Posts tagged ‘Red Wine’

November 26, 2014

Spiced Cranberry Sangria

Spiced Cranberry Sangria 2

Do you want to know a secret?

The best place for cranberries at your Thanksgiving table isn’t in a sauce or baked into an overly sweetened dessert – it’s in your wine glass.

Cranberries are the feature ingredient in this festive sangria, bestowing some of their signature tartness to compliment to the warm, sugary notes of brandy. In turn, they absorb some of the sweetness from the other ingredients, making them palatable – dare I say enjoyable even – to eat themselves once you’ve finished your drink.

Set against a backdrop of cinnamon, nutmeg, clove and orange, this sangria blends classic Spanish influences with holiday flavors for an unique, belly-warming beverage. And while cranberries are a Thanksgiving mainstay, this recipe would be equally suited for any wintertime holiday. Cheers!

p.s. When it comes to the cranberries, I have to put a plug in for Starvation Alley Farms. In addition to being locally owned by the wonderful Oakes family down in Long Beach, WA, they’re easily the best-tasting cranberries I’ve ever had.

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September 21, 2011

Beef Stifado Au Jus Reduction

I’ve been meaning to get some Greek food on this blog. No better way to start than with some Stifado.

Traditional Stifado is a Greek stew/soup that uses beef, lamb or rabbit and pairs it with pearl onions and occasionally tomatoes, depending on who you ask. This recipe is my modern take on the original. I changed up some of the ingredients to shift the focus onto the beef, but the biggest change is reducing the jus.

Instead of a stew-style dish that is served with a great deal of bread to sop up all the extra liquid (nothing wrong with that set up though) this dish brings all of the flavors together into a jus reduction that’s served on top of the beef.

This dish has some great flavors and textures you don’t often see in other food. The beef has a great exterior sear that creates a tasty crust and seals in the flavor. At the same time, the low and slow bake keeps every bite tender on the inside. The ingredients of the cooking stock – jus, red wine, vinegar, bay, thyme and cinnamon – come together to create an uncommonly delicious sauce that highlights the flavor of the beef perfectly.

This version of Stifado is hearty but not heavy, and makes the perfect dish as we start hitting the rainy days of late summer/early autumn (same thing in Seattle).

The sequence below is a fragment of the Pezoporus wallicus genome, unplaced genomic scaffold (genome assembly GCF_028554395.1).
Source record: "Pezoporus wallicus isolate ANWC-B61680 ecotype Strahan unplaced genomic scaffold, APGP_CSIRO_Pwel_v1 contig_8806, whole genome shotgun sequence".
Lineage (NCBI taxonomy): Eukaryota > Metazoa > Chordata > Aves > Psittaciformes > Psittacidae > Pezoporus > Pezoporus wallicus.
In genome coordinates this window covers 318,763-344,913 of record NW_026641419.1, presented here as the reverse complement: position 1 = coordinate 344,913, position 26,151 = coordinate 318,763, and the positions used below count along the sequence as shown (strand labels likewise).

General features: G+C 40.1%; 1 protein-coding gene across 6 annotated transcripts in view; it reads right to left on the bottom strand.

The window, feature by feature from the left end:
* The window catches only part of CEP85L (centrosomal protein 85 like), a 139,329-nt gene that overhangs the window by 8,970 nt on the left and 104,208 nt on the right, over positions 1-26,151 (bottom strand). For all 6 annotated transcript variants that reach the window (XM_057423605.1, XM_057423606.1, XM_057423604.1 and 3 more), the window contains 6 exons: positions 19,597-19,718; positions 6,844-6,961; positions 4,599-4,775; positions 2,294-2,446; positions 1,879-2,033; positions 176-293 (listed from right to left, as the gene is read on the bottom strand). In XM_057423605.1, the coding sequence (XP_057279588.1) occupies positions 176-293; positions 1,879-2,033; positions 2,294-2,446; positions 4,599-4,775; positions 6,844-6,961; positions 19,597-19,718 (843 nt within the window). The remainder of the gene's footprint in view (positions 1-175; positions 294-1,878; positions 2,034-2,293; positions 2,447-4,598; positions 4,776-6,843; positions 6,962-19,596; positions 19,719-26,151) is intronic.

Beef Stifado Au Jus Reduction

  • 1 lb beef, sliced into 3/4 inch cubes
  • 1/3 cup flour
  • 1 tablespoons salt
  • 1 tablespoons pepper
  • 2 cups chicken stock
  • 2 cups red wine
  • 1/4 cup red wine vinegar
  • 2 tablespoons tomato paste
  • 1/2 onion, diced
  • 3 garlic cloves, minced
  • 2 teaspoons thyme
  • 3 bay leaves
  • 1 cinnamon stick

 

  1. Pre-heat the oven to 275°F.
  2. Combine the flour, salt and pepper on a large plate and toss until evenly distributed. Dredge each piece of beef until thoroughly coated. Reserve 1 tablespoon of the flour mixture to make the reduction.
  3. Heat a skillet to medium-high and add enough olive oil to coat the bottom. In whatever size batches you can manage, add the beef to the skillet and sear each major side, approximately 30 seconds each side. As soon they’ve seared, remove the cubes to a spare plate.
  4. Deglaze the pan using 1 cup of chicken stock. Reduce the heat to medium and add the rest of the chicken stock, red wine, red wine vinegar, tomato paste and bay leaves. Bring the liquid to a low simmer for 3 minutes then remove from heat.
  5. In a large casserole dish, combine the seared beef, red wine-stock liquid and the remainder of the ingredients. Place the casserole dish in the oven for an hour and a half. After that time remove the dish, stir the contents, and place it back in the oven for another hour.
  6. Remove the casserole dish from the oven. Add 2 cups of the liquid to a small pot and raise to a boil. Once the liquid has reduced by half, add the remaining flour and continue to boil until it reduces by half again. Remove from heat. (The resulting reduction should have the consistency of slightly thin gravy)
  7. To serve, plate the beef and drizzle the reduction over the top.
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